Vietnam’s Prime Minister Nguyen Tan Dung sent a text message to millions of citizens urging them to act in defence of the country’s sovereignty following China’s deployment of on oil rig in disputed waters, but said that “bad elements” shouldn’t be allowed to engage in violence.
The message, sent late on Thursday and into Friday, didn’t directly condemn the riots that have broken out this week following China’s decision to deploy the rig off the coast of central Vietnam on May 1. Vietnamese patrol ships sent to try and disrupt the rig are currently locked into a tense stand-off with Chinese ships guarding it.
Anti-China protests that started peacefully have ended in violence and vandalism this week, with 400 factories suspected to have links with China destroyed or damaged by mobs.
At least two people have been killed according to the official Xinhua news agency and as many as 21 Reuters reported on Thursday, citing a doctor working at a hospital in central Ha Tinh province, with scores more injured.
“The prime minister requests and calls on every Vietnamese to boost their patriotism to defend the fatherland’s sacred sovereignty with actions in line with the law,” the text message said. “Bad elements should not be allowed to instigate extremist actions that harm the interests and image of the country.”
Vietnam’s authoritarian leaders typically clamp down on public protests of any sort, but have allowed them this time. The unrest has been subject to a media blackout, but reporters and television stations have been permitted to cover the peaceful protests, a clear sign of state sanction.
The government appears to be trying harness the nationalist sentiment of its people to send a message of protest to Beijing and garner international sympathy. But it has to be careful that the forces it unleashes don’t end up triggering chaos in a country with a long history of popular anti-China sentiment.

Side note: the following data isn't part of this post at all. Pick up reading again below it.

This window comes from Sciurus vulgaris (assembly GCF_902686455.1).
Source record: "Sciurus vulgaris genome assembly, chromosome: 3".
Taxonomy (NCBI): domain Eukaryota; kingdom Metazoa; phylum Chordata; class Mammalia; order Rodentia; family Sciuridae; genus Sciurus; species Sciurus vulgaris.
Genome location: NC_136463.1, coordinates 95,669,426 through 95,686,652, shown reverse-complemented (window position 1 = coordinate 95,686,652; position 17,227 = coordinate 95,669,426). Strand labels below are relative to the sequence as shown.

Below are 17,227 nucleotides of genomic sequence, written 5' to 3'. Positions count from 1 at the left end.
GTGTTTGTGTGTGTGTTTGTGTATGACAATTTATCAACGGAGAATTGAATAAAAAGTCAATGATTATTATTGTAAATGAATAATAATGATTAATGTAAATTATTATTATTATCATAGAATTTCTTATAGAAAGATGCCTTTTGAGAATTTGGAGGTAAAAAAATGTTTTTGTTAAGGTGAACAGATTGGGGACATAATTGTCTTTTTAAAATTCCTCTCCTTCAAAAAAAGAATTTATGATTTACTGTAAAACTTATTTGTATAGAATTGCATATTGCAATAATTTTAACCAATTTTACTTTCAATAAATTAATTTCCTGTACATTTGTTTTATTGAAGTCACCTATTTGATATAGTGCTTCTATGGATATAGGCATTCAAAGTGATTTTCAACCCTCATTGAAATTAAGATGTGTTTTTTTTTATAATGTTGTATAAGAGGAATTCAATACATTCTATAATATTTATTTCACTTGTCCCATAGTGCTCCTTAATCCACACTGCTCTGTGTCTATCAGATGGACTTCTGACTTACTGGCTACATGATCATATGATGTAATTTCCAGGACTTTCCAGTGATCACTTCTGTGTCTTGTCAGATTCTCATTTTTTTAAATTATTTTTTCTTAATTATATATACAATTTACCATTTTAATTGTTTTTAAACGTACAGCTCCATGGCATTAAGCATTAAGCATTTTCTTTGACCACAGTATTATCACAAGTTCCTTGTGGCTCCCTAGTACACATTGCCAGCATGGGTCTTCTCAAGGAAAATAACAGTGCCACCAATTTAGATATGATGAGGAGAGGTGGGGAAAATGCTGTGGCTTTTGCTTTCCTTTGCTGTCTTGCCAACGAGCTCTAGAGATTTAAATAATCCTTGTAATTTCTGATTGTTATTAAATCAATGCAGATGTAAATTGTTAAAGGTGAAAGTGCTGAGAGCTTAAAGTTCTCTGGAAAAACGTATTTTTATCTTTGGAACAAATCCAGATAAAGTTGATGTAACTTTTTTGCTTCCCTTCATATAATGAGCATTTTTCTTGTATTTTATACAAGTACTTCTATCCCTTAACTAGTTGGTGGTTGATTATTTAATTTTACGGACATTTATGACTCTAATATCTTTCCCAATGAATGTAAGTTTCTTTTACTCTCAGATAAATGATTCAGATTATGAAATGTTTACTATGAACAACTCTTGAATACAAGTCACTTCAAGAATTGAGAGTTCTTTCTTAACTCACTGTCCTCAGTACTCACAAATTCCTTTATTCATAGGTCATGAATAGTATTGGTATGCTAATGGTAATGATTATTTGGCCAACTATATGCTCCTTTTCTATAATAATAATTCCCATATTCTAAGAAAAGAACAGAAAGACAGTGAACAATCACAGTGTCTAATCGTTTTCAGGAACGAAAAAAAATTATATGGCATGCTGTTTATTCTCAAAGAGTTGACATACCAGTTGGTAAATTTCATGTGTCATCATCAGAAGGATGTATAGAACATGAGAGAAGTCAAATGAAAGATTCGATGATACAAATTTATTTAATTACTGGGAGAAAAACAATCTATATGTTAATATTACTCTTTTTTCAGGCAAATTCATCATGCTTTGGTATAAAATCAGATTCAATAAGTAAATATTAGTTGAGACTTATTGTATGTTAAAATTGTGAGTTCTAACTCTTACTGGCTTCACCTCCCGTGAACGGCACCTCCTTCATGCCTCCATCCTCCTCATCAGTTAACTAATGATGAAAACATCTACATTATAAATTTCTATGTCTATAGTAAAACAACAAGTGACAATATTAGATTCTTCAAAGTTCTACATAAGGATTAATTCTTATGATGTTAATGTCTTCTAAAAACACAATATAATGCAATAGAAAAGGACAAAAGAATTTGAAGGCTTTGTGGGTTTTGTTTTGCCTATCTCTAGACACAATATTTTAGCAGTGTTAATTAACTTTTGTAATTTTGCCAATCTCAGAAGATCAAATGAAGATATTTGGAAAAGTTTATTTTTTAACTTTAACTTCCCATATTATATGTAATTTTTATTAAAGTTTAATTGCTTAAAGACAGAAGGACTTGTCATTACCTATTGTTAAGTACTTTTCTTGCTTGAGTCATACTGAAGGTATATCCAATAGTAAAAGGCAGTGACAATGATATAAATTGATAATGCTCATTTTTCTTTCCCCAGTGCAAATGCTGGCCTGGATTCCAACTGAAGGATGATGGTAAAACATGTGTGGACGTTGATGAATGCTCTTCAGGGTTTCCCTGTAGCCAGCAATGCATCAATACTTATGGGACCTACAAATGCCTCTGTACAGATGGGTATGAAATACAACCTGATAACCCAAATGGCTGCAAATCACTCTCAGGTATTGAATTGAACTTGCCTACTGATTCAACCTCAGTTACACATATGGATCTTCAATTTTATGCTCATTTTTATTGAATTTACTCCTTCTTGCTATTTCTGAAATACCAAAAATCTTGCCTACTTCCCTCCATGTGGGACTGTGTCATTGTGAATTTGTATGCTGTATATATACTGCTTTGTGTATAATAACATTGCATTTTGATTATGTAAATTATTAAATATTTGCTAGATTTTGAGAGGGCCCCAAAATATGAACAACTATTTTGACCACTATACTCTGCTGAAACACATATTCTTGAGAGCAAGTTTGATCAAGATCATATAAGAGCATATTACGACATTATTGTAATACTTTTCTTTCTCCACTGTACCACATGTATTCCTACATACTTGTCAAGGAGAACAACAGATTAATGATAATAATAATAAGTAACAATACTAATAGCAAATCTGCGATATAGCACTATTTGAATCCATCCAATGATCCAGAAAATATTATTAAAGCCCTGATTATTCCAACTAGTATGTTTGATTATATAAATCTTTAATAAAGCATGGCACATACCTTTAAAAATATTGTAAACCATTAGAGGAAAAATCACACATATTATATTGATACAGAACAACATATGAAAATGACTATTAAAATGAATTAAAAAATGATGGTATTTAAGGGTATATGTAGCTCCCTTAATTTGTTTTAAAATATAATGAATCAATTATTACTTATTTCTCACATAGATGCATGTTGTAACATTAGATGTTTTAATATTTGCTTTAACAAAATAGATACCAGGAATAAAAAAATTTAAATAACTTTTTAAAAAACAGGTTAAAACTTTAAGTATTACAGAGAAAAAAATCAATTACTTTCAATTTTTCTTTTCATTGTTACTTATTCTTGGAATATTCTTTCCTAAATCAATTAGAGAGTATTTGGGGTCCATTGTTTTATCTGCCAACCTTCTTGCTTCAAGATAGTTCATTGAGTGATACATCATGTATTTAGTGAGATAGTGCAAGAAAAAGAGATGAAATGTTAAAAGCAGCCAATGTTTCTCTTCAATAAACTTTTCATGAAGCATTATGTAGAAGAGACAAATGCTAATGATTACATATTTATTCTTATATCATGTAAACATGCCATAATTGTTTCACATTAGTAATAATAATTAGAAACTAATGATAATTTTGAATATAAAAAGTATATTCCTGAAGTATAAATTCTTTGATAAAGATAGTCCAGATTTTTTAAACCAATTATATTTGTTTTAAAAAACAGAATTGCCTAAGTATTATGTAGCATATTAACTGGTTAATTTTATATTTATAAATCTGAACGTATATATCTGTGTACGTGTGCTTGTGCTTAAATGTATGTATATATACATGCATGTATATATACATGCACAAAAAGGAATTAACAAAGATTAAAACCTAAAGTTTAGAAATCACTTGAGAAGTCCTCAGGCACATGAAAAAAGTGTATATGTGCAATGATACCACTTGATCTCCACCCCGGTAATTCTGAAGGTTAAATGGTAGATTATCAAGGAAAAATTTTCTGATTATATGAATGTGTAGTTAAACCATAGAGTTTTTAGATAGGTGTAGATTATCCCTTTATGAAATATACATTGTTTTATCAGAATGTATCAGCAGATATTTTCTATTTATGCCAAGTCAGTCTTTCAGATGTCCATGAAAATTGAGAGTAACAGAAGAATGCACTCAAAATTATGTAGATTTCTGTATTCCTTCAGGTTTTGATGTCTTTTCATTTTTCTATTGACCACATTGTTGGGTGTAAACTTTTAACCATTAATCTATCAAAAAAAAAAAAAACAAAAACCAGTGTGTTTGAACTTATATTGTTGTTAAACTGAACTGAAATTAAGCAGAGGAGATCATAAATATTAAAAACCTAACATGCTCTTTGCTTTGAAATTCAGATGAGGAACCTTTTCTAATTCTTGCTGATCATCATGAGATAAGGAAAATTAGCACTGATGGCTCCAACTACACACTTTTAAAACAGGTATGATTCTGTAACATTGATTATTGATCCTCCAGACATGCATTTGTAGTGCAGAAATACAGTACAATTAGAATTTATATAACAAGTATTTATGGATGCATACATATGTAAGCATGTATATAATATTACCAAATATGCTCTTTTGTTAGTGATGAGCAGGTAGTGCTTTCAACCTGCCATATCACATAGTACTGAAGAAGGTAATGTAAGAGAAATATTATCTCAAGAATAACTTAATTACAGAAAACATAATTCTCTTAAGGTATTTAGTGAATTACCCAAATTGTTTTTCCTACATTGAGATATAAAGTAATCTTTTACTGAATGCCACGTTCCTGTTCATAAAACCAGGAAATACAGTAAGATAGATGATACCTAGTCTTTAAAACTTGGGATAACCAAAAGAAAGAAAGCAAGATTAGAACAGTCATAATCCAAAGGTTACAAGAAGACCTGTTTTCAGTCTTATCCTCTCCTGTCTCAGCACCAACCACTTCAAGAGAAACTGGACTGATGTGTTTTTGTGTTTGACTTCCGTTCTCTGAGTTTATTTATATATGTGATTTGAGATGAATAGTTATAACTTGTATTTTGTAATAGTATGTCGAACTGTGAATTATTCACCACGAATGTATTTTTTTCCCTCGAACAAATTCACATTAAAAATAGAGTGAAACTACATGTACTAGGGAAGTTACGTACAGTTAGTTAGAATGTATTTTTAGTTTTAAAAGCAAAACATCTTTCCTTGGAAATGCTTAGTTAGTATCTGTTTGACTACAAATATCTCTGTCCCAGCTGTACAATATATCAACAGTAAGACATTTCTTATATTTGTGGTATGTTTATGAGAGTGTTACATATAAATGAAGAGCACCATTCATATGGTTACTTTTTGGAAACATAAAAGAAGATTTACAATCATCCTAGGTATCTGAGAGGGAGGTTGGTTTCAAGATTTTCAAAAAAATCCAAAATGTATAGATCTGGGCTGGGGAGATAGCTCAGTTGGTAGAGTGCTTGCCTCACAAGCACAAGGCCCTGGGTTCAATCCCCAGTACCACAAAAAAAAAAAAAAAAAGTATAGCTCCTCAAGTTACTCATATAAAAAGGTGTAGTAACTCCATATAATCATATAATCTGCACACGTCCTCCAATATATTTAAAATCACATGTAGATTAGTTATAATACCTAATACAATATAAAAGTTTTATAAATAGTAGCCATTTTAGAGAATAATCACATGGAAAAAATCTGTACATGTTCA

Neither China nor Vietnam has shown any sign of compromise. China and Vietnam have tussled for years over the competing claims, as have the Philippines and China. But Beijing’s desire for oil and gas, and its growing economic and military might, have seen it take an increasingly assertive stance to its claims in the sea, triggering increased tensions and incidents between it and claimant states.
The anti-China violence on the streets is only inflaming the relationship further.
China’s Foreign Ministry posted a statement late on Thursday night saying Foreign Minister Wang Yi had stated China’s “strong condemnation and stern protest” over the violence against Chinese and other foreign nationals and businesses in a phone call to Vietnam’s foreign minister Pham Binh Minh.
“Vietnam has an inescapable responsibility for the actions of the lawless elements who attacked Chinese businesses and individuals,” Wang said.
Foxconn Technology Group, a major manufacturer of Apple’s iPhones and iPads, announced on Friday it would let workers at its Vietnam facilities take three days off, starting from Saturday, for safety reasons, the company said in a statement on Friday. Foxconn, whose flagship unit is Hon Hai Precision, did not elaborate further.
The US doesn’t take a side in the disputes, but shares many of the concerns of Vietnam and the Philippines about China. It is seeking closer economic and military ties with both nations. It has described China’s deployment of the rig as “provocative.”
In Washington, US Joint Chiefs Chairman General Martin Dempsey said after a meeting on Thursday with his Chinese counterpart that in a world where information moves so fast, “issues afloat quickly become issues ashore as we’ve seen today in Vietnam.”
People’s Liberation Army’s Chief of the General Staff General Fang Fenghui blamed the unrest on the Obama administration for its ‘pivot’ to Asia and called on Vietnam to back down in the off-shore stand-off, asserting that China was operating in its own territorial waters. He vowed China would not cede an inch of it territory and would continue its oil drilling and would not allow Vietnam to disrupt it.